Schmittel A, Sebastian M, Fischer von Weikersthal L, Martus P, Gauler TC, Kaufmann C, et al. A German multicenter, randomized phase III trial comparing irinotecan-carboplatin with etoposide-carboplatin as first-line therapy for extensive-disease small-cell lung cancer. Ann Oncol. 2011;22(8):1798–804. https://doi.org/10.1093/annonc/mdq652.
Jotte R, Conkling P, Reynolds C, Galsky MD, Klein L, Fitzgibbons JF, et al. Randomized phase II trial of single-agent amrubicin or topotecan as second-line treatment in patients with small-cell lung cancer sensitive to first-line platinum-based chemotherapy. J Clin Oncol. 2011;29(3):287–93. https://doi.org/10.1200/JCO.2010.29.8851.
Jamieson AM, Diefenbach A, McMahon CW, Xiong N, Carlyle JR, Raulet DH. The Role of the NKG2D Immunoreceptor in Immune Cell Activation and Natural Killing. Immunity. 2004;20(6):799.
Nausch N, Cerwenka A. NKG2D ligands in tumor immunity. Oncogene. 2008;27(45):5944–58. https://doi.org/10.1038/onc.2008.272.
Ohaegbulam KC, Assal A, Lazar-Molnar E, Yao Y, Zang X. Human cancer immunotherapy with antibodies to the PD-1 and PD-L1 pathway. Trends Mol Med. 2015;21(1):24–33. https://doi.org/10.1016/j.molmed.2014.10.009.
Hsu J, Hodgins JJ, Marathe M, Nicolai CJ, Bourgeois-Daigneault MC, Trevino TN, et al. Contribution of NK cells to immunotherapy mediated by PD-1/PD-L1 blockade. J Clin Invest. 2018;128(10):4654–68. https://doi.org/10.1172/JCI99317.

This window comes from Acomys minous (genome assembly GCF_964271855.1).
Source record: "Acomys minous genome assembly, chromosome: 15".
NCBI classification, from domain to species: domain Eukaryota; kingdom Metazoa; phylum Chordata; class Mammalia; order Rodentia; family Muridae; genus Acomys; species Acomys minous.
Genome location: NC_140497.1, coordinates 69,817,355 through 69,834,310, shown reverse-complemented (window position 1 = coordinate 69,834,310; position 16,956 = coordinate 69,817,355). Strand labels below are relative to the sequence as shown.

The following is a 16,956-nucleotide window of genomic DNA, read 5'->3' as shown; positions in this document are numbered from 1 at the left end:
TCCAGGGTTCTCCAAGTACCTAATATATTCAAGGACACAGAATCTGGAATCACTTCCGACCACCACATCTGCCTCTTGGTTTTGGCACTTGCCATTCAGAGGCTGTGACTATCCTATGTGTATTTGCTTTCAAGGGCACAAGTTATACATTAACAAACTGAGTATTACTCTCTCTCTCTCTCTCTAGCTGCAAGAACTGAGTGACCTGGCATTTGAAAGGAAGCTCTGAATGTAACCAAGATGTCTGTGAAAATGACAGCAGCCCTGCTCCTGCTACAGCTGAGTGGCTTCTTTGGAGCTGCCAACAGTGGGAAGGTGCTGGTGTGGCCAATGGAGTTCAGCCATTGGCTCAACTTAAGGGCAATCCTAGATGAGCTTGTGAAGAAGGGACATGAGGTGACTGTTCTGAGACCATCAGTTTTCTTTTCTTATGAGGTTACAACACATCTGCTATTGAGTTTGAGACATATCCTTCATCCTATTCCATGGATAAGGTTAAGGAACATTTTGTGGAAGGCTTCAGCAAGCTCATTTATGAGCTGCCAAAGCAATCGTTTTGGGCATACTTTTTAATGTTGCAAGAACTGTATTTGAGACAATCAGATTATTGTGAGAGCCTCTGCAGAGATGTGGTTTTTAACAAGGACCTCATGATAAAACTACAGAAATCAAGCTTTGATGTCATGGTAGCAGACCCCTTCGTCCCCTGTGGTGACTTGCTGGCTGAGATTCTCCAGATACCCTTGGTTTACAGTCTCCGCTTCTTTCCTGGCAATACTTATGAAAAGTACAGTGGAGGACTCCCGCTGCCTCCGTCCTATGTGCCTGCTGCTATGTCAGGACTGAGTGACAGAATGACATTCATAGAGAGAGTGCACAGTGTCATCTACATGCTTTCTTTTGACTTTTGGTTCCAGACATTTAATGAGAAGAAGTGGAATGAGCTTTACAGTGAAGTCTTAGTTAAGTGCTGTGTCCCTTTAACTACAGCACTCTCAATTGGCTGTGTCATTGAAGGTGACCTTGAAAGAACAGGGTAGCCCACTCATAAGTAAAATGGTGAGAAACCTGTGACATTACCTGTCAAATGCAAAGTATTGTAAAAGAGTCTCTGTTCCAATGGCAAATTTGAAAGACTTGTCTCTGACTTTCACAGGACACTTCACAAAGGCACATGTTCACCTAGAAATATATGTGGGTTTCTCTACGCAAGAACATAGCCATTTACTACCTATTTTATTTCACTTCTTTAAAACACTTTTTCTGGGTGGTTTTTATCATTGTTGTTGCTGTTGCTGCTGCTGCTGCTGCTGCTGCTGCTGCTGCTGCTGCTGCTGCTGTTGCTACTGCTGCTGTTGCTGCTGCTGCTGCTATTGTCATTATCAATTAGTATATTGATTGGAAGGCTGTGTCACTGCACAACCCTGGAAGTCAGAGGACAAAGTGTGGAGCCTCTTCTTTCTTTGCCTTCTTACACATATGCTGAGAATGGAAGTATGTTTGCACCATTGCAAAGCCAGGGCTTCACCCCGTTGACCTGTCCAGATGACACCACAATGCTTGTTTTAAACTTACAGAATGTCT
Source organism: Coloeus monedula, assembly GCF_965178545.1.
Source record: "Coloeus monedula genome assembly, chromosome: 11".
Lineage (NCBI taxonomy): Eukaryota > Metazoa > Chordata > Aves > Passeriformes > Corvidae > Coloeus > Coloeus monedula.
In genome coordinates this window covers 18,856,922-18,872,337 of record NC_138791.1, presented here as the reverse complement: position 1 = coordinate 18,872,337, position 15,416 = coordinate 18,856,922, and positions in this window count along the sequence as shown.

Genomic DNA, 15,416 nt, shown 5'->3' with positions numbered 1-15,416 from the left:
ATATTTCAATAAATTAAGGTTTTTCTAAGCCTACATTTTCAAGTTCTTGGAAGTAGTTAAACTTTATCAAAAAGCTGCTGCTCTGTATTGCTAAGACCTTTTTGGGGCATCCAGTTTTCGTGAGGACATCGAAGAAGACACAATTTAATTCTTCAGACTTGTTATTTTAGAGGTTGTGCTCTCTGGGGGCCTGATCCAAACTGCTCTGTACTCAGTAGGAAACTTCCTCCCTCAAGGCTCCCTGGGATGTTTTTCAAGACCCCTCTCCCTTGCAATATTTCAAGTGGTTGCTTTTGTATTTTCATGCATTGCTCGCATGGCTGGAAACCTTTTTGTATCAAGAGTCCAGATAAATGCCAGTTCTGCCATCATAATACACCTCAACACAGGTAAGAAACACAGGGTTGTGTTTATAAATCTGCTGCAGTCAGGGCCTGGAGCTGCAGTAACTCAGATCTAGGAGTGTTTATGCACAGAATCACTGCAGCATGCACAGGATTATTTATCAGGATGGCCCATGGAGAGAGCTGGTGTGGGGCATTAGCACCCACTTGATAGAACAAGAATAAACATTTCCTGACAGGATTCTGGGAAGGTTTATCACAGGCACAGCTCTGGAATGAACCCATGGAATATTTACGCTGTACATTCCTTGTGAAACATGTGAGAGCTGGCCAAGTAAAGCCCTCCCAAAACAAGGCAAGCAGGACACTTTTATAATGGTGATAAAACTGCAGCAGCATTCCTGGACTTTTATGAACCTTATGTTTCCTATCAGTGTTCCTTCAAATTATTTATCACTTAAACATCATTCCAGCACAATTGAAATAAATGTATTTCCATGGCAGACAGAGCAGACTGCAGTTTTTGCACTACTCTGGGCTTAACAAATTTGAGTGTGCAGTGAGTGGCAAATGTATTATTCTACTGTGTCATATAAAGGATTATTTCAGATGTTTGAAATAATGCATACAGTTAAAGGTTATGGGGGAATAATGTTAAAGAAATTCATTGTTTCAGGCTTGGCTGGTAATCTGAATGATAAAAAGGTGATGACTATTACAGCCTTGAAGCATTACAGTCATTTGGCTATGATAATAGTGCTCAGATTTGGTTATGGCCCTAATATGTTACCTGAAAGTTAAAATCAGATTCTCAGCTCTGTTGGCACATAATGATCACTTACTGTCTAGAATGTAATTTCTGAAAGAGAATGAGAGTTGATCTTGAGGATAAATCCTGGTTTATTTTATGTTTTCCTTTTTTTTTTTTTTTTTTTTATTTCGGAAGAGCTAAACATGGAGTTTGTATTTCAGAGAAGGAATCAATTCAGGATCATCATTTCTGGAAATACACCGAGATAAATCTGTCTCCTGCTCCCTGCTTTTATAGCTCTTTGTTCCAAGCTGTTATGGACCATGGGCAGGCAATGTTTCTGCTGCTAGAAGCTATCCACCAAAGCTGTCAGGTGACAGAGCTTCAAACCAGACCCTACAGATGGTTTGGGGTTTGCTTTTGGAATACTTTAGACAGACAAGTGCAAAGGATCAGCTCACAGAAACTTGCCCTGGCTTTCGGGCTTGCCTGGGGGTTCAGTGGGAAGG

Wrzesinski SH, Wan YY, Flavell RA. Transforming growth factor-beta and the immune response: implications for anticancer therapy. Clin Cancer Res. 2007;13(18 Pt 1):5262–70. https://doi.org/10.1158/1078-0432.CCR-07-1157.
Derynck R, Akhurst RJ, Balmain A. TGF-beta signaling in tumor suppression and cancer progression. Nat Genet. 2001;29(2):117–29. https://doi.org/10.1038/ng1001-117.
Xue XY, Zhao S, Zhang ZN, Wang YM, Chang Y, Xu YL, et al. The relationship of transforming growth factor-beta and lung cancer. Int J Clin Exp Med. 2016;9(6):9766–80.
Hasegawa Y, Takanashi S, Kanehira Y, Tsushima T, Imai T, Okumura K. Transforming growth factor-beta1 level correlates with angiogenesis, tumor progression, and prognosis in patients with nonsmall cell lung carcinoma. Cancer. 2001;91(5):964–71. https://doi.org/10.1002/1097-0142(20010301)91:5<964::AID-CNCR1086>3.0.CO;2-O.
Castriconi R, Cantoni C, Della Chiesa M, Vitale M, Marcenaro E, Conte R, et al. Transforming growth factor beta 1 inhibits expression of NKp30 and NKG2D receptors: consequences for the NK-mediated killing of dendritic cells. Proc Natl Acad Sci U S A. 2003;100(7):4120–5. https://doi.org/10.1073/pnas.0730640100.
Friese MA, Wischhusen J, Wick W, Weiler M, Eisele G, Steinle A, et al. RNA interference targeting transforming growth factor-beta enhances NKG2D-mediated antiglioma immune response, inhibits glioma cell migration and invasiveness, and abrogates tumorigenicity in vivo. Cancer Res. 2004;64(20):7596–603. https://doi.org/10.1158/0008-5472.CAN-04-1627.